The updated CACFP infant meal pattern requires that centers and day care homes serve vegetables and fruit (cooked, mashed, or pureed, as needed to obtain the appropriate texture and consistency) at breakfast, lunch, supper and snack for infants age 6 through 11-months old, if the infant is developmentally ready to accept them. Adding vegetables and fruits to the updated snack meal pattern for older infants was included to help young children establish healthy eating habits as early as possible. Recent studies have found that dietary habits are fairly well established by two years of age and that a substantial proportion of infants do not consume any vegetables and fruit in a given day. The American Academy of Pediatrics recommends serving infants a variety of foods, including an increased amount of vegetables and fruits.

Juice

Starting Oct. 1, 2017, the updated infant CACFP meal pattern also prohibits child care centers and day care homes from providing juice to infants as part of a reimbursable meal. This prohibition is consistent with the recommendations of the National Academy of Medicine and American Heart Association of no juice before the age of one.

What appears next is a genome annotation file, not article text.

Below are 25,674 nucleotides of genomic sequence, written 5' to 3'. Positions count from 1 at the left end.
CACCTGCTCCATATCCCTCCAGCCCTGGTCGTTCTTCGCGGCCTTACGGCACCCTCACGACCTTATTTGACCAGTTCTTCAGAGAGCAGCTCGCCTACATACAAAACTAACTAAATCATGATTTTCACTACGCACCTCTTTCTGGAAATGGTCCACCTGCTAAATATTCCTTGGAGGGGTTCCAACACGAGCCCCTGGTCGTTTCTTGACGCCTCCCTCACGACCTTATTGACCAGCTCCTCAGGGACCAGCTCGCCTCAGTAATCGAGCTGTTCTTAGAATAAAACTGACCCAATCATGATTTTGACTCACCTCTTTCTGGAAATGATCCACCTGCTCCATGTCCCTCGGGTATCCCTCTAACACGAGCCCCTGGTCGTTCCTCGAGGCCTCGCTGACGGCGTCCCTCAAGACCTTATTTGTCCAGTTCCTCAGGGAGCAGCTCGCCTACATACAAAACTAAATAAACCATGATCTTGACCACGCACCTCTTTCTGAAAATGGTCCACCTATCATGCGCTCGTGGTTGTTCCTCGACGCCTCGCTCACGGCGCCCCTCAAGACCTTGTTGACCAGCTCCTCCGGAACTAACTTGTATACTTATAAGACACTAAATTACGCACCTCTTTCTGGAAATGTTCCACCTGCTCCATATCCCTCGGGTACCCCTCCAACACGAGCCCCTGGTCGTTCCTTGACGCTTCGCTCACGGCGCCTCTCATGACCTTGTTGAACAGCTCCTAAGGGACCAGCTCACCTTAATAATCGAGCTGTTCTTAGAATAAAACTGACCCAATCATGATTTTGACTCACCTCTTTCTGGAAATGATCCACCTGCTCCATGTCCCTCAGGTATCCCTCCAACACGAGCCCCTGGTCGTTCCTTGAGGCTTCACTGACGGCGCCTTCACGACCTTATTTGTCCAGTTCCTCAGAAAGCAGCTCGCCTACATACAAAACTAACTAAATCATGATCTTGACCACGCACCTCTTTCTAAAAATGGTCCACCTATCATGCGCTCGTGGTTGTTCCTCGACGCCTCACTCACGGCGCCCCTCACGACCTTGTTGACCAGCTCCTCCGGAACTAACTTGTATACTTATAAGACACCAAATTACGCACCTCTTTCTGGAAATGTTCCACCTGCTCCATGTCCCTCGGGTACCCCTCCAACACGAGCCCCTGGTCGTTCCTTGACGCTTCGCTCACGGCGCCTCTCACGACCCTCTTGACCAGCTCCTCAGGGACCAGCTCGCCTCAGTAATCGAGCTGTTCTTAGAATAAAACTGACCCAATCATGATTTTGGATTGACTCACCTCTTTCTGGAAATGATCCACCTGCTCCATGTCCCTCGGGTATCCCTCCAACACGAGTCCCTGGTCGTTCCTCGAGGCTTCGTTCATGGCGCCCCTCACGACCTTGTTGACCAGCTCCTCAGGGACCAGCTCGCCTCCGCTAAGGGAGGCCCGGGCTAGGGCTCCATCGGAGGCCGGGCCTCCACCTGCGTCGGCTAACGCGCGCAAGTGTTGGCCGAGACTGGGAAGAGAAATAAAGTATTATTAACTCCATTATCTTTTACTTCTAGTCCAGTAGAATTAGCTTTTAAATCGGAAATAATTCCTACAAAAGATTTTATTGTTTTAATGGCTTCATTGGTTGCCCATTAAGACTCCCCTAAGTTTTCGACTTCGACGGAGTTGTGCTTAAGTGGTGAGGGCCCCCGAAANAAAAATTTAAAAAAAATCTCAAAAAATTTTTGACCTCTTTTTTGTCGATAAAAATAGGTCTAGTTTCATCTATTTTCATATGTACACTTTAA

For more information on the entire infant meal pattern, please refer to the memorandum CACFP 06-2017, Feeding Infants and Meal Pattern Requirements in the Child and Adult Care Food Program; Questions and Answers (https://www.fns.usda.gov/sites/default/files/cacfp/CACFP06-2017os.pdf).

II. Child and Adult Meal Pattern

Separate Vegetable and Fruit Components

Vegetables and fruits prepared without added solid fats, added sugars, refined starches, and sodium are nutrient-dense foods and, according to the Dietary Guidelines for Americans (Dietary Guidelines), are under consumed by Americans. In the updated CACFP meal patterns, there is now a separate vegetable component and fruit component at lunch, supper, and snack. This change means children and adults are offered a serving of vegetables and a serving of fruit at lunch and supper. In addition, a snack with a vegetable and fruit in the appropriate minimum serving sizes is reimbursable. Separate vegetable and fruit components will help increase the variety of vegetables and fruits served and consumed by children and adults.